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Escorting the group of curious visitors into the first enclosure, the guide handed out dog treats as we all took a seat in the chilly weather. Wolfdogs aren’t inherently more dangerous than any other dog and if they have a high percentage of wolf, then they’re also more nervous and skittish by nature. In order to help them feel at ease, guests sit and stay relaxed, not out of concern but to make the dogs feel more comfortable. The sanctuary has 18 permanent wolfdogs, 11 ambassador wolfdogs, and any number of wolfdogs available for adoption but it’s the permanent wolfdogs we met with that morning. Sitting there with dog treats in hand, I watched as a virtual twin to one of my own dogs gingerly walked over, clearly scared but also curious about the treats. His name was Nova and had a fiercely white coat belying the fact that he is a high content Arctic wolfdog. High content is just simply the way to refer to wolfdogs that are more wolf than dog, a fact that comes from observation more than anything else. But I found myself falling in love with him quickly, his quiet and aloof spirit reminded me in every way of my own dog Cody, snuggled up on a couch back at home. Several other wolfdogs walked over as our guide shared information not only on the pack, but wolfdogs in general. But it was Nova who stayed around the longest, the bacon in my hands easily combating his own concerns about my presence in his home. It was a fascinating experience, listening to the factoids streaming out while watching the dogs go about their daily lives. Some stayed asleep and others came over for a treat or two, clearly used to the activity.

To show us the differences between high and low percentage wolfdogs, we then paid a visit to the decidedly more doggy Cascade pack where those differences were obvious right away. Just like my pups at home, the dogs all came over for some love and all of our food. We could barely sit down before we were inundated by beautiful dogs who all wanted to be petted and fed, not unlike every other dog in the world. It was so much fun giving them the ear scratches I wish I could’ve given Nova and connecting with them on a more personal level. They were hyper, hungry and fun loving, just what you want to see. Our guide shared their stories with us as well, and went into even more detail about wolfdogs and the problems associated with owning them. Wolfdogs can jump higher than fences allowed in residential areas, so unless you have a farm or other special fenced-in area, owning them isn’t even possible from the outset. Add in their size, enormous amounts of hair and any other number of contributing factors, and these are not the house pets you were looking for. What happens then is that they’re given up for adoption or worse; people’s innate fears of wolves come to the forefront when wolfdogs are involved. There’s a lot of misinformation about wolfdogs, but that’s why Yamnuska exists in the first place.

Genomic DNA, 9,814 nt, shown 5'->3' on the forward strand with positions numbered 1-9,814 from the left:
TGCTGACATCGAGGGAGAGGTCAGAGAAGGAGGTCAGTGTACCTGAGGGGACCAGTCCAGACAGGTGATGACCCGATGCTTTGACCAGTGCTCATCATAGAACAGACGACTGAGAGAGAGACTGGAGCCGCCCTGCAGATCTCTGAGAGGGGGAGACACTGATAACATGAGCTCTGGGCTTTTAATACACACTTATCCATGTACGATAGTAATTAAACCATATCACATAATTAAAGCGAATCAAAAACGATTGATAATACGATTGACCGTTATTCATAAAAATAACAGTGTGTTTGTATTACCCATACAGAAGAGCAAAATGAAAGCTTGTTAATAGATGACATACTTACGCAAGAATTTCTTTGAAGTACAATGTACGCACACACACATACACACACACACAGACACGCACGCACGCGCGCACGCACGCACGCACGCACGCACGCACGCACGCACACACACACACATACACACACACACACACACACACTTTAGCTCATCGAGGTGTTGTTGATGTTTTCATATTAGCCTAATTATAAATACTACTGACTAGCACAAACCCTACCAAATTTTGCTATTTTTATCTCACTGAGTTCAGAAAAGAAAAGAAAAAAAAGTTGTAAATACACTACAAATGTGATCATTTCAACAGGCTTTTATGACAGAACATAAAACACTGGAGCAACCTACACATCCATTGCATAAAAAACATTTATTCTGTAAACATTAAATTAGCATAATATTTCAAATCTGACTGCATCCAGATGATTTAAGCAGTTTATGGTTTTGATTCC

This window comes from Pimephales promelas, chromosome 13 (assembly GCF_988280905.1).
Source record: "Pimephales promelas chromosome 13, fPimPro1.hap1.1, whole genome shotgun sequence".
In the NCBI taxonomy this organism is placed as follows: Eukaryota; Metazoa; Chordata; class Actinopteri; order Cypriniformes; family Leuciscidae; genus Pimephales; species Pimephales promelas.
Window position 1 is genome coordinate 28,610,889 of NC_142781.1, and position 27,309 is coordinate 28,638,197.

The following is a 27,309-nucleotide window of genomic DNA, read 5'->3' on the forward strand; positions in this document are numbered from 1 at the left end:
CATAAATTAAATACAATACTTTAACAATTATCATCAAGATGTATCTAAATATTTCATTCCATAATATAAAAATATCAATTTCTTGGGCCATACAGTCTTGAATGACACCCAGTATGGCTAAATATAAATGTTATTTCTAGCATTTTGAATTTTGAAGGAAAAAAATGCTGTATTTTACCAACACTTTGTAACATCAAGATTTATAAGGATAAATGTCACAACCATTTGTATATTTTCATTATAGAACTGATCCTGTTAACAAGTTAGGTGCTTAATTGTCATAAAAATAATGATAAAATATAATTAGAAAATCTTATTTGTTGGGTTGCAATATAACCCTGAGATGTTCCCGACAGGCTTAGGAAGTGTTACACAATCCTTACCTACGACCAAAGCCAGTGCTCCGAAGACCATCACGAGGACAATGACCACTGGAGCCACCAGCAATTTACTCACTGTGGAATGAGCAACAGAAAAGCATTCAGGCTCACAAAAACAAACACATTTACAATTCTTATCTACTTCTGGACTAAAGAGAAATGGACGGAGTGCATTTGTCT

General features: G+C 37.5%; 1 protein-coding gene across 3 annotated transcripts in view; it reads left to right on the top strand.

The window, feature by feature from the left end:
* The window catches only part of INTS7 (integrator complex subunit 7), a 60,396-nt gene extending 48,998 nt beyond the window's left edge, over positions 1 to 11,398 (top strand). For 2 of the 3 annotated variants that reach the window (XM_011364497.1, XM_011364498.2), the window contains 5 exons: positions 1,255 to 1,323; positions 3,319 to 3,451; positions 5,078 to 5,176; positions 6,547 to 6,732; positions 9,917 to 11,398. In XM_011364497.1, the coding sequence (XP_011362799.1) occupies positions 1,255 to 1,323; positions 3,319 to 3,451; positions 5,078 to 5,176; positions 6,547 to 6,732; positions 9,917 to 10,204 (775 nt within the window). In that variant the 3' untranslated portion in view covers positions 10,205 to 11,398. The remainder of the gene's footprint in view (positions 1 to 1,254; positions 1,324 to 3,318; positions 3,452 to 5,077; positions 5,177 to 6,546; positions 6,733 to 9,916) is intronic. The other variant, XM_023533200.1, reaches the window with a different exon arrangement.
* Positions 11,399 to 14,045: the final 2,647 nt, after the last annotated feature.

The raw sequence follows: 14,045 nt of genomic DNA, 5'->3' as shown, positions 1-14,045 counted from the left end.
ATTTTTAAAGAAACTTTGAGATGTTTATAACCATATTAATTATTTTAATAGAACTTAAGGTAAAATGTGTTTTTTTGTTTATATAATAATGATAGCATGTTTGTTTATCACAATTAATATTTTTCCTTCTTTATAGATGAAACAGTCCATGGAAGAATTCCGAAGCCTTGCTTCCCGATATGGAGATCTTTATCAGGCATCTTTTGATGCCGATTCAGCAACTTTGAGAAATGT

Animal Experiences and the Responsible Traveler

When traveling, it can be very hard to know which animal experiences are and aren’t responsible. Honestly most aren’t and most actually harm the animals involved. Whether it’s elephant rides in Thailand or swimming with dolphins in Mexico, these are not sustainable or responsible travel experiences. Yamnuska is of course different. It is a sanctuary and rescue organization first and tourist activity second. The tours actually serve a couple of different purposes. They help to educate the public about the wolfdog to ease people’s irrational fears and in the process, encourage people not to adopt them unless they are prepared. It also raises much needed money for the rescue; organizations like this one are always in need of more resources and the tours help provide for the dogs.

Visiting Yamnuska was important to me not only because I love dogs and my own Huskies bore a remarkable resemblance to the wolfdogs. No, it was important because I truly believe that the work they are doing at the Sanctuary is important and just to be there is a small part in helping the dogs live happier and healthier lives. No animal should suffer needlessly at the hands of man, and I’m so glad that places like Yamnuska exist to try to do even just a little bit to right that imbalance.

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By: Matt Long

Matt has a true passion for travel. As someone who has a bad case of the travel bug, Matt travels the world in order to share tips on where to go, what to see and how to experience the best the world has to offer.

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One Response

  1. Cindy

    Fantastic place, isn’t it? I visited last December and was really impressed with their dedication to caring for these beautiful wolfdogs. Nice story and photos!

    Reply